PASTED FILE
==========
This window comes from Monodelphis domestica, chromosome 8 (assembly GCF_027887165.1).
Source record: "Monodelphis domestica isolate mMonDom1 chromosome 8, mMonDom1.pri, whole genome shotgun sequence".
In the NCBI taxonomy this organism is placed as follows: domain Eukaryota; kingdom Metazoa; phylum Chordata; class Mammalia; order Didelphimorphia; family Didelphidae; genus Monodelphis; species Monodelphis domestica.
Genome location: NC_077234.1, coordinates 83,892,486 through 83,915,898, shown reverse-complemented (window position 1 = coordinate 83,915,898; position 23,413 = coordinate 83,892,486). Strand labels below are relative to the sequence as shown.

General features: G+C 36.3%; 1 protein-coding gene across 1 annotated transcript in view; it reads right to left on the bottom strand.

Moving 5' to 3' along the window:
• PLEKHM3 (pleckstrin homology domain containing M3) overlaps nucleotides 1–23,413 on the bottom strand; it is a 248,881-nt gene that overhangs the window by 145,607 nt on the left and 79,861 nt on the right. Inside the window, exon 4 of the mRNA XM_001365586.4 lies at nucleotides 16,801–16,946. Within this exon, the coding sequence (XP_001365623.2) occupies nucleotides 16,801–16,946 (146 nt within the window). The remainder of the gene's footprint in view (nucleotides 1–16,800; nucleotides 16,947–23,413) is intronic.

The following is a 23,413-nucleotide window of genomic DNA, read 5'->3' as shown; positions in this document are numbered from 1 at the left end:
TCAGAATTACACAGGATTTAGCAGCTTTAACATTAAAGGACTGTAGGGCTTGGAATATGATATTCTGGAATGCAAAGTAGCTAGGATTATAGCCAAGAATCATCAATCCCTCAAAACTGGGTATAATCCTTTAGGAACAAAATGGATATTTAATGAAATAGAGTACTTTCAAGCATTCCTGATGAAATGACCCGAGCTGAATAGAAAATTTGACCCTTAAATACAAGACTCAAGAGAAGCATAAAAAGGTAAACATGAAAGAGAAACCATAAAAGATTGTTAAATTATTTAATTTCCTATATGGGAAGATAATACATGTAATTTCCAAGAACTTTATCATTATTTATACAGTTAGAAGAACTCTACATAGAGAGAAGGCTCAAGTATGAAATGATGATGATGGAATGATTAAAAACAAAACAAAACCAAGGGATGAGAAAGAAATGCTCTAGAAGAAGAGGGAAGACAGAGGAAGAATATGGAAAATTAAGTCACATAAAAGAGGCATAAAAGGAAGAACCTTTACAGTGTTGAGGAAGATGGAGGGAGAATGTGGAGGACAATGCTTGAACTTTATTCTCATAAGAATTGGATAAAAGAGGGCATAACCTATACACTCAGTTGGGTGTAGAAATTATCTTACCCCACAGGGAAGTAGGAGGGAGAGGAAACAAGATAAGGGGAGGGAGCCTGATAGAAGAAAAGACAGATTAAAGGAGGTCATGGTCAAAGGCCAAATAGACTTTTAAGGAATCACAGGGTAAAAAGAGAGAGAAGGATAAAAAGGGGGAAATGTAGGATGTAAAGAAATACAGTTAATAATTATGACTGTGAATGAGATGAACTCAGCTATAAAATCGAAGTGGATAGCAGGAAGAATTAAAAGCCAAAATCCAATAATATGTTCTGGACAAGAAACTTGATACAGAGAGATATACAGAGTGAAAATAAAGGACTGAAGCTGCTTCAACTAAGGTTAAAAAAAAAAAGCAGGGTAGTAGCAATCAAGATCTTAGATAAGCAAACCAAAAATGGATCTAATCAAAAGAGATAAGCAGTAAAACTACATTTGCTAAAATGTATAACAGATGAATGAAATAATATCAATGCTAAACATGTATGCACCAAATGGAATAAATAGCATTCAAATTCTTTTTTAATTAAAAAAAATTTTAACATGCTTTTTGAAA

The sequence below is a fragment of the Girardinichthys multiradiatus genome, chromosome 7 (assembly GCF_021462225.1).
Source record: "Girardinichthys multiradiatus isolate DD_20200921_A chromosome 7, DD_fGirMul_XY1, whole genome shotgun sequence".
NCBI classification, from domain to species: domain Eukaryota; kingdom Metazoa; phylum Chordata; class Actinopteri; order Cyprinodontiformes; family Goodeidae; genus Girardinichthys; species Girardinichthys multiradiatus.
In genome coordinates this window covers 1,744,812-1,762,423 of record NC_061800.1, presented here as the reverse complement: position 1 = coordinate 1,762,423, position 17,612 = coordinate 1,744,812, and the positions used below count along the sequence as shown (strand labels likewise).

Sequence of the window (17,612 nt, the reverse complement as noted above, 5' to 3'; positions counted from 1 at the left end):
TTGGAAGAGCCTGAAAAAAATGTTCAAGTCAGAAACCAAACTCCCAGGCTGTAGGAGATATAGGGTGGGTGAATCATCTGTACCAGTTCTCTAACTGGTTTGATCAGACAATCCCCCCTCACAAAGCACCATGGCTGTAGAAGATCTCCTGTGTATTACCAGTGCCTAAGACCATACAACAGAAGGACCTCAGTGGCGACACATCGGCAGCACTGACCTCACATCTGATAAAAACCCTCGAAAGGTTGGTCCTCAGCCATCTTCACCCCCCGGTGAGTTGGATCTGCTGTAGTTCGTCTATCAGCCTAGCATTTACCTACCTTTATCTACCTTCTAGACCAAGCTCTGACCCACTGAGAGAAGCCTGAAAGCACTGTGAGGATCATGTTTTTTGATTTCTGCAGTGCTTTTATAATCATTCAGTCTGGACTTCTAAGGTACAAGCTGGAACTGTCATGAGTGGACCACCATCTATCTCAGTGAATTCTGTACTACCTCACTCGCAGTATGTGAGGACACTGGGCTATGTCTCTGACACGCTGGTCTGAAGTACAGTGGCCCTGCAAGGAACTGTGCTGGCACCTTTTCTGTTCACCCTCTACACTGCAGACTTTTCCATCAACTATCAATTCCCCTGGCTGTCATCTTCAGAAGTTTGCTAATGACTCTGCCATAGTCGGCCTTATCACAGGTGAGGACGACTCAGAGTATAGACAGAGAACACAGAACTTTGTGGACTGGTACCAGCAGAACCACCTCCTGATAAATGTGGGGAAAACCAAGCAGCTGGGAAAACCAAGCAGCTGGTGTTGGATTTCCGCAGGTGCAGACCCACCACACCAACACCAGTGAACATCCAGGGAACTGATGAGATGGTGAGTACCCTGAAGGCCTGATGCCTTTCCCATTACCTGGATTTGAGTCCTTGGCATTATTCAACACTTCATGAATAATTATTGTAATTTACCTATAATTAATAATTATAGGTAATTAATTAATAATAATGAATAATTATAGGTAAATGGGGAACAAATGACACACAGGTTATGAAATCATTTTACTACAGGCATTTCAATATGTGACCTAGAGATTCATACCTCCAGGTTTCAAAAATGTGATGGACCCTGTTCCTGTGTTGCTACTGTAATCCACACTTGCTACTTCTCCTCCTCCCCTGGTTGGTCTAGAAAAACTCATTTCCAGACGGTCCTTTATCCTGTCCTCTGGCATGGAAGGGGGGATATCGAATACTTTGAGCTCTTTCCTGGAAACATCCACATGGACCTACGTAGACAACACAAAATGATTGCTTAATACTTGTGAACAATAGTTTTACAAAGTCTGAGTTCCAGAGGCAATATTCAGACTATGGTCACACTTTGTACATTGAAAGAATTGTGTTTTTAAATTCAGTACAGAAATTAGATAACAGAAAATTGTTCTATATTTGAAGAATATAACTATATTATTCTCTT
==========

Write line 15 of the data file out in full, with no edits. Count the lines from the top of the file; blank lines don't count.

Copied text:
TTGGAAGAGCCTGAAAAAAATGTTCAAGTCAGAAACCAAACTCCCAGGCTGTAGGAGATATAGGGTGGGTGAATCATCTGTACCAGTTCTCTAACTGGTTTGATCAGACAATCCCCCCTCACAAAGCACCATGGCTGTAGAAGATCTCCTGTGTATTACCAGTGCCTAAGACCATACAACAGAAGGACCTCAGTGGCGACACATCGGCAGCACTGACCTCACATCTGATAAAAACCCTCGAAAGGTTGGTCCTCAGCCATCTTCACCCCCCGGTGAGTTGGATCTGCTGTAGTTCGTCTATCAGCCTAGCATTTACCTACCTTTATCTACCTTCTAGACCAAGCTCTGACCCACTGAGAGAAGCCTGAAAGCACTGTGAGGATCATGTTTTTTGATTTCTGCAGTGCTTTTATAATCATTCAGTCTGGACTTCTAAGGTACAAGCTGGAACTGTCATGAGTGGACCACCATCTATCTCAGTGAATTCTGTACTACCTCACTCGCAGTATGTGAGGACACTGGGCTATGTCTCTGACACGCTGGTCTGAAGTACAGTGGCCCTGCAAGGAACTGTGCTGGCACCTTTTCTGTTCACCCTCTACACTGCAGACTTTTCCATCAACTATCAATTCCCCTGGCTGTCATCTTCAGAAGTTTGCTAATGACTCTGCCATAGTCGGCCTTATCACAGGTGAGGACGACTCAGAGTATAGACAGAGAACACAGAACTTTGTGGACTGGTACCAGCAGAACCACCTCCTGATAAATGTGGGGAAAACCAAGCAGCTGGGAAAACCAAGCAGCTGGTGTTGGATTTCCGCAGGTGCAGACCCACCACACCAACACCAGTGAACATCCAGGGAACTGATGAGATGGTGAGTACCCTGAAGGCCTGATGCCTTTCCCATTACCTGGATTTGAGTCCTTGGCATTATTCAACACTTCATGAATAATTATTGTAATTTACCTATAATTAATAATTATAGGTAATTAATTAATAATAATGAATAATTATAGGTAAATGGGGAACAAATGACACACAGGTTATGAAATCATTTTACTACAGGCATTTCAATATGTGACCTAGAGATTCATACCTCCAGGTTTCAAAAATGTGATGGACCCTGTTCCTGTGTTGCTACTGTAATCCACACTTGCTACTTCTCCTCCTCCCCTGGTTGGTCTAGAAAAACTCATTTCCAGACGGTCCTTTATCCTGTCCTCTGGCATGGAAGGGGGGATATCGAATACTTTGAGCTCTTTCCTGGAAACATCCACATGGACCTACGTAGACAACACAAAATGATTGCTTAATACTTGTGAACAATAGTTTTACAAAGTCTGAGTTCCAGAGGCAATATTCAGACTATGGTCACACTTTGTACATTGAAAGAATTGTGTTTTTAAATTCAGTACAGAAATTAGATAACAGAAAATTGTTCTATATTTGAAGAATATAACTATATTATTCTCTT